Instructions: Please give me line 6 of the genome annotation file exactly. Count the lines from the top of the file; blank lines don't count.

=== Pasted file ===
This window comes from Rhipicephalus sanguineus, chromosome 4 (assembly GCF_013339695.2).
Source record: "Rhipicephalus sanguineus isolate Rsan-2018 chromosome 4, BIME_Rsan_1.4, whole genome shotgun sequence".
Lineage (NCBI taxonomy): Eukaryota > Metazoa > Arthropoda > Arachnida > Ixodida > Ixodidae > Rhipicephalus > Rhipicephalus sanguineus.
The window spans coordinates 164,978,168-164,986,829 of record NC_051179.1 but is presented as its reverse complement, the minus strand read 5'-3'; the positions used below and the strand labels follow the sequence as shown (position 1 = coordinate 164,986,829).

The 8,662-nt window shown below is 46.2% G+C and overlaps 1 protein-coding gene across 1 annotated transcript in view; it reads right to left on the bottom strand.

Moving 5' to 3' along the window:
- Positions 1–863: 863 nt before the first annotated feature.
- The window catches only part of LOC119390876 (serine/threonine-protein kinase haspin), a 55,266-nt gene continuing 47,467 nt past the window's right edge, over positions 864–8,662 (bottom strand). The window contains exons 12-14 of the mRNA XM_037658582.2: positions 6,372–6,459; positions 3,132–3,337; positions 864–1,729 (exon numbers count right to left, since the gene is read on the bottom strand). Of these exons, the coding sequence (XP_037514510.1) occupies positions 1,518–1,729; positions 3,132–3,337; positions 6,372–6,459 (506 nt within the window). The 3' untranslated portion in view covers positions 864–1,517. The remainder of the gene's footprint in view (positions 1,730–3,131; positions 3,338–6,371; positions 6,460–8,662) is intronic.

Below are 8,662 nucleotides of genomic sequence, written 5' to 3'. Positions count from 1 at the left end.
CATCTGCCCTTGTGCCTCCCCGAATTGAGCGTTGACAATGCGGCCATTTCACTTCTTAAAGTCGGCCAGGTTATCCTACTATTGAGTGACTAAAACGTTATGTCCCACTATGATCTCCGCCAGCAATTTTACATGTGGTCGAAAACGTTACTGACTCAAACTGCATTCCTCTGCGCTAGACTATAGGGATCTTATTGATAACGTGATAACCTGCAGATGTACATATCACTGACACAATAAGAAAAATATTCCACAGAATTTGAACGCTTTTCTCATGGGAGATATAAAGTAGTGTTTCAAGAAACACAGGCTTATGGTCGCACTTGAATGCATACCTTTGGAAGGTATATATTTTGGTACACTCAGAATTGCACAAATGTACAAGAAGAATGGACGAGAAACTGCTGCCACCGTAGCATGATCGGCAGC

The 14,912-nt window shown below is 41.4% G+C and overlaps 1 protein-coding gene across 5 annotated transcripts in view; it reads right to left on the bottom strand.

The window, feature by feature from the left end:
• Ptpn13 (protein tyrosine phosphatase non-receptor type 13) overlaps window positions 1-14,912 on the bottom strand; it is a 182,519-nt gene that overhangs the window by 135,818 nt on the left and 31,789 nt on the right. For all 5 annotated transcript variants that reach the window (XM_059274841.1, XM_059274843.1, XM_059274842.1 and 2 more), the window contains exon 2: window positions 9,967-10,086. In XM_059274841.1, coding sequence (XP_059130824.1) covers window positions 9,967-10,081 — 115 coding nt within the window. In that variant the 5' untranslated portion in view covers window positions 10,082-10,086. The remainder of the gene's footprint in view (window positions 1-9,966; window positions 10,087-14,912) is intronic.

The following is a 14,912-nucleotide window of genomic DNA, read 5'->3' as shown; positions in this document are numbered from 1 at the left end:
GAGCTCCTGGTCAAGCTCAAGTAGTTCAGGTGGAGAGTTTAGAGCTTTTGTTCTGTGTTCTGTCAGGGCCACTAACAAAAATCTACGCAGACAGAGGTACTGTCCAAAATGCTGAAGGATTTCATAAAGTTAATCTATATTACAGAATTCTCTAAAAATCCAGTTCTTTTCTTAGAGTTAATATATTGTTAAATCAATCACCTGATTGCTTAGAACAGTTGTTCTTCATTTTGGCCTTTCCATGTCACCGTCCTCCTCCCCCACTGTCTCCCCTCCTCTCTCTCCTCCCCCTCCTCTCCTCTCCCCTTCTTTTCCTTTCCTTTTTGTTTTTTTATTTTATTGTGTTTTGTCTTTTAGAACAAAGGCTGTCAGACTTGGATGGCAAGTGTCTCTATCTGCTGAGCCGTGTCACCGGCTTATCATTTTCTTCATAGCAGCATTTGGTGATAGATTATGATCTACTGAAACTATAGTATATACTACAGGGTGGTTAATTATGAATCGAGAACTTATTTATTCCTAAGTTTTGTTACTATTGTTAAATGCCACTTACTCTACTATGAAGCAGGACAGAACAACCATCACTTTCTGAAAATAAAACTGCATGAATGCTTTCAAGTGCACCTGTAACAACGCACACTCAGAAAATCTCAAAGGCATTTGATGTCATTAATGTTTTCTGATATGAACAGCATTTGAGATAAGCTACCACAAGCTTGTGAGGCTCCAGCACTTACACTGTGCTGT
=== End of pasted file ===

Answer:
Moving 5' to 3' along the window: